The Pediatric Randomized Carvedilol Trial in Children with Heart Failure

Linda Brookes, MSc

Disclosures

July 20, 2006

Editorial Collaboration

Medscape &

Presenter: Robert E Shaddy, MD (University of Utah, Salt Lake City)

Carvedilol, the nonselective beta1,2- and alpha1-adrenergic receptor blocker, is approved in the United States, Europe, and other parts of the world for treatment of chronic heart failure (HF) in adults, but its use in children to date has been based on the findings of adult clinical trial studies and only anecdotal and uncontrolled data in younger patients. The challenges that have hindered HF trials in children are the smaller numbers of patients, the lack of endpoints for pediatric HF studies, the widespread reluctance of investigators, parents, and institutional review boards (IRBs) to participate in placebo-controlled trials, and the unknown history of HF in children enrolled in clinical trials.

However, a number of reports documenting the use of carvedilol in children with HF have reported improvement in functional status, and its efficacy in the pediatric population has been regarded as having been confirmed.[1] It was therefore surprising to many pediatric cardiologists and other specialists to learn that the results of the first randomized controlled clinical trial of any chronic HF therapy in children, carried out with carvedilol, has failed to show any treatment benefit in patients up to 17 years of age.[2] The trial was carried out in children with symptomatic, systemic ventricular systolic dysfunction, using a composite measure of clinical outcomes after 8 months of treatment. The failure to show a treatment response in the trial was mainly due to a substantially larger placebo improvement response than expected.

Study Design

The study was a prospective, randomized, double-blind, placebo-controlled, parallel-group, multicenter trial in which patients were randomized 1:1:1 to twice-daily placebo, low-dose carvedilol (target dose 0.2 mg/kg/dose or 12.5 mg/dose for subjects weighing > 62.5 kg), or high-dose carvedilol (target dose 0.4 mg/kg/dose or 25 mg/dose for subjects > 62.5 kg).[3]

Patients

Male and female children from birth through age 17 years were eligible for the trial. Other inclusion criteria were:

  • Chronic symptomatic HF resulting from systemic ventricular systolic dysfunction due to dilated cardiomyopathy or congenital heart disease and receiving standard HF therapy such as diuretic, digoxin, or angiotensin-converting enzyme (ACE) inhibitor (all patients had to be on ACE inhibitors unless contraindicated or intolerant);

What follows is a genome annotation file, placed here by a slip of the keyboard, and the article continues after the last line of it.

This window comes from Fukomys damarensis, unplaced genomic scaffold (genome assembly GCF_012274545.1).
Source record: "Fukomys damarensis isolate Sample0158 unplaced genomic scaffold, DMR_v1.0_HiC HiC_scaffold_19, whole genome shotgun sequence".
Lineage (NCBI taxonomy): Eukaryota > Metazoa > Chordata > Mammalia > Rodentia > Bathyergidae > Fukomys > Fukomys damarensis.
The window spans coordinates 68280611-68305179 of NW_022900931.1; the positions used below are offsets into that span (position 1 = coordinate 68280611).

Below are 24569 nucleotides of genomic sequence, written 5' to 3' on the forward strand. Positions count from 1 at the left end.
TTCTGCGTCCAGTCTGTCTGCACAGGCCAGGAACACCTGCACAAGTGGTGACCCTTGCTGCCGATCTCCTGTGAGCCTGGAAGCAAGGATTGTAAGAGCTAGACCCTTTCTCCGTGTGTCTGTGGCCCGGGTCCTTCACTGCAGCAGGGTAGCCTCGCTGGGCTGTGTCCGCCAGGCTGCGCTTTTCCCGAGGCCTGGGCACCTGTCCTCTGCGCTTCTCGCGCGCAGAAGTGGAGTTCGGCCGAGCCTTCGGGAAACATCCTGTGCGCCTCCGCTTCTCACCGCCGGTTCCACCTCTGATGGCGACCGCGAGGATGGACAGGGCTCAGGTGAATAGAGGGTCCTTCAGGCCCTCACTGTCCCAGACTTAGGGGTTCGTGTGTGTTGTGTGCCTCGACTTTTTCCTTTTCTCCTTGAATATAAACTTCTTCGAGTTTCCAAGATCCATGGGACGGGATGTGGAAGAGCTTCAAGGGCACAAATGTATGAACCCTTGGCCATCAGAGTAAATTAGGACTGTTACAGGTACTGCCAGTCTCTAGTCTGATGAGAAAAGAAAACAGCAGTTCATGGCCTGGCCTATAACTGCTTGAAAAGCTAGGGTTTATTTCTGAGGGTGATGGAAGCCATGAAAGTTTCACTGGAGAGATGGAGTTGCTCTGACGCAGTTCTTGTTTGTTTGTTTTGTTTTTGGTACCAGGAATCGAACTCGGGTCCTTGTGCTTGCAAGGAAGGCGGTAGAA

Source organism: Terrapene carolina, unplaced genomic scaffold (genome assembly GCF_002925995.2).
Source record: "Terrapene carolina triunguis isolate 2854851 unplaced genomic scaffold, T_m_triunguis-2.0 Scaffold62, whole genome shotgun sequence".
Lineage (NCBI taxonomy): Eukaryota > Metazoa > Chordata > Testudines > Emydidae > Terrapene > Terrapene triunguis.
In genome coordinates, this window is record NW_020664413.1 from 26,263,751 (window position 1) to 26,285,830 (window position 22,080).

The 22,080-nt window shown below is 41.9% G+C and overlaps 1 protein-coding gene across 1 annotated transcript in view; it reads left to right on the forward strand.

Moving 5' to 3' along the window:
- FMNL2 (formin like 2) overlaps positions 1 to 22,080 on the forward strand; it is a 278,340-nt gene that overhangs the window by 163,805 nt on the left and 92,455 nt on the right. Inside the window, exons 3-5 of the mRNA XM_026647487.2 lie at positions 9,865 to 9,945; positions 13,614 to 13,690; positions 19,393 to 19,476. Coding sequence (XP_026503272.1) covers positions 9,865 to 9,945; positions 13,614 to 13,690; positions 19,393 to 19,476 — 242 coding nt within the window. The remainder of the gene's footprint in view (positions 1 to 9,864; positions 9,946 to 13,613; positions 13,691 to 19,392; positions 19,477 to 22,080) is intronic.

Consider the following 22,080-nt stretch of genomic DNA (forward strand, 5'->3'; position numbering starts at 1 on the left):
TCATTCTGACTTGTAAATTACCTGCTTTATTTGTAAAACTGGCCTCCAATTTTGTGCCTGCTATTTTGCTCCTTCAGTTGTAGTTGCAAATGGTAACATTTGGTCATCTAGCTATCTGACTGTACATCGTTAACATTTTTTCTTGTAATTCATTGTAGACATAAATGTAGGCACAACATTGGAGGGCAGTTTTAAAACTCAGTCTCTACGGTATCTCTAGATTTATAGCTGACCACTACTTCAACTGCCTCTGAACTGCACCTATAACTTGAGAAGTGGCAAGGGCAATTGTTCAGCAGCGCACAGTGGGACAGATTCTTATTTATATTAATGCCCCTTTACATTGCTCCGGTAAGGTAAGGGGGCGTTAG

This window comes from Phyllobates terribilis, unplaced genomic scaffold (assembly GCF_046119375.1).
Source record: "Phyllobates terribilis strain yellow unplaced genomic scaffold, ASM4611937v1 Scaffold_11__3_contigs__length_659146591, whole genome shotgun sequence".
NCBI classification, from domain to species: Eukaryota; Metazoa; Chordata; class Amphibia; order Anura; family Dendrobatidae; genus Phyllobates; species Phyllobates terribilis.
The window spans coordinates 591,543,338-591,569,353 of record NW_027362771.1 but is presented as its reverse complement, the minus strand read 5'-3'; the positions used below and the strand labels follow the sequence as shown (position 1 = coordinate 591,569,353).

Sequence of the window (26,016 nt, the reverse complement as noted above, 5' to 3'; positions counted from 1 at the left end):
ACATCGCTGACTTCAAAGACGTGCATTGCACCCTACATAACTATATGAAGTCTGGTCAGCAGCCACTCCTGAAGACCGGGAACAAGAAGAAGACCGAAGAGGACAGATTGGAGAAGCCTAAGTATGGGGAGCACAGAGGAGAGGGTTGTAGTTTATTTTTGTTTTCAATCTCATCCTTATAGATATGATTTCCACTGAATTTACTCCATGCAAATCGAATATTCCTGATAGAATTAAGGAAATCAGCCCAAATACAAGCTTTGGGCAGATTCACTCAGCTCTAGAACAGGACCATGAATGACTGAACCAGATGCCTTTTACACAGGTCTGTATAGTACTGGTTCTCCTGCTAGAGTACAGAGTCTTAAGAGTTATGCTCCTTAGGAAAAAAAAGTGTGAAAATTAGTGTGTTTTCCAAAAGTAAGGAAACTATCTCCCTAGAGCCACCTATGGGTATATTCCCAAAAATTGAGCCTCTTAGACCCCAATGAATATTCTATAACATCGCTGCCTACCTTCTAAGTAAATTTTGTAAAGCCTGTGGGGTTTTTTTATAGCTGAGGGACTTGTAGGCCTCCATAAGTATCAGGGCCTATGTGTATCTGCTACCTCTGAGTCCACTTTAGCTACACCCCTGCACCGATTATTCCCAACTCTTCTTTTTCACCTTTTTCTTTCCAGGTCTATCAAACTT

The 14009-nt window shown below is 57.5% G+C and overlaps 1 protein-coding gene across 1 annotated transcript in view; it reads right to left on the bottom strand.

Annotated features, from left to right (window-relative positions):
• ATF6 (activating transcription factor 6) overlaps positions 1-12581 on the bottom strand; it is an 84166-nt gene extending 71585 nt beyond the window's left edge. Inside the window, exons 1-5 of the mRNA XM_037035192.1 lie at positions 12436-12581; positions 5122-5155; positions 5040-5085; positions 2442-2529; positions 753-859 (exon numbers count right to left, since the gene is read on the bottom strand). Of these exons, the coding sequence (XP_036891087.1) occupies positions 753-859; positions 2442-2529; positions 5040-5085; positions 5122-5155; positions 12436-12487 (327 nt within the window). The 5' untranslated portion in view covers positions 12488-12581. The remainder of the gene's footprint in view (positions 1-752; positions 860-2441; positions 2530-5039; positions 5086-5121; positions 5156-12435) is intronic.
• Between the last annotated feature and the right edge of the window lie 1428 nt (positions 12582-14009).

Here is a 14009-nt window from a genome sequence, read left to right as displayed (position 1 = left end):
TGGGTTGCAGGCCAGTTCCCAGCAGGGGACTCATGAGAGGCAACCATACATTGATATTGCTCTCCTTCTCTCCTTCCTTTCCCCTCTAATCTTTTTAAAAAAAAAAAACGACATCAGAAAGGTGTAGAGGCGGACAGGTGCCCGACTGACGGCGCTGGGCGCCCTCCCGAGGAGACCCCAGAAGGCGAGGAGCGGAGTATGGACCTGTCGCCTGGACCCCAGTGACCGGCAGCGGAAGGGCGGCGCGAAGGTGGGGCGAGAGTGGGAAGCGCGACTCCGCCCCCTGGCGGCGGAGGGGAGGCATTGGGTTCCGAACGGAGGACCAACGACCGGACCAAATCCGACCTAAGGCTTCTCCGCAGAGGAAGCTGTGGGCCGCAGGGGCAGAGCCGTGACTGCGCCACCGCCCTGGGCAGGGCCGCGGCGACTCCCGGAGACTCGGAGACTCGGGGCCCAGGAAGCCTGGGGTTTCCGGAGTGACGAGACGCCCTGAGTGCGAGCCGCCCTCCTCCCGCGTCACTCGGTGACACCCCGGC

• Diagnosis of New York Heart Association (NYHA) class II-IV HF (older children) or Ross class II-IV HF (infants and younger children) for at least 1 month;

  • Estimated ejection fraction (EF) < 40% in patients with systemic left ventricular (LV) dysfunction, or qualitative evidence of a dilated ventricle with moderate systemic systolic dysfunction in patients with right ventricular or single ventricular physiology (non-left ventricle; NLV).

A total of 161 children were enrolled at 26 US centers over a period of 4 years: 48% were male, and median age was 3 years (range, 3 months to 17 years, with 45% aged < 2 years). Systemic ventricular disease morphology was LV in 74% and NLV in 26%. HF class was NYHA class II in 71% and class III in 27%. Median EF was 26%, and median plasma brain natriuretic peptide (BNP) was 111 pg/mL.

Forty-four patients (80%) in the placebo group and 82 (77%) in the combined carvedilol group completed the 8-month study. Sixteen percent of each group withdrew due to adverse events, of whom 5 (9%) of the patients on placebo and 13 (12%) of those on carvedilol underwent heart transplantation.

Primary Endpoint

The primary objective of this study is to evaluate the efficacy of carvedilol administered twice daily for 8 months in terms of its effect compared with placebo on a composite measure of clinical outcomes in children with symptomatic systemic systolic dysfunction and HF. Because no primary outcome measure has been validated in children with HF, the investigators selected a composite that included measurement of functional assessment, patient/parent global assessment, and major clinical events as the primary endpoint of the study. This composite measure of clinical chronic HF outcomes after 8 months was designated "worsened," "improved," or "unchanged," based on the following definitions:

Worsened
  • Death;

  • Hospitalization for at least 24 hours for worsening HF requiring intravenous medication;

  • Withdrawal due to worsening HF, treatment failure, or lack or insufficiency of therapeutic response;

  • Discontinuation due to withdrawal of consent or other administrative reason with worsening HF at the time of withdrawal;

  • Worsening in NYHA or Ross HF class and/or moderate to marked worsening in the global assessment score

Improved
  • No worsening (as defined above), with improved NYHA class or Ross class of HF or moderate to marked improvement in the global assessment score.

Unchanged
  • Patient neither improved nor worsened.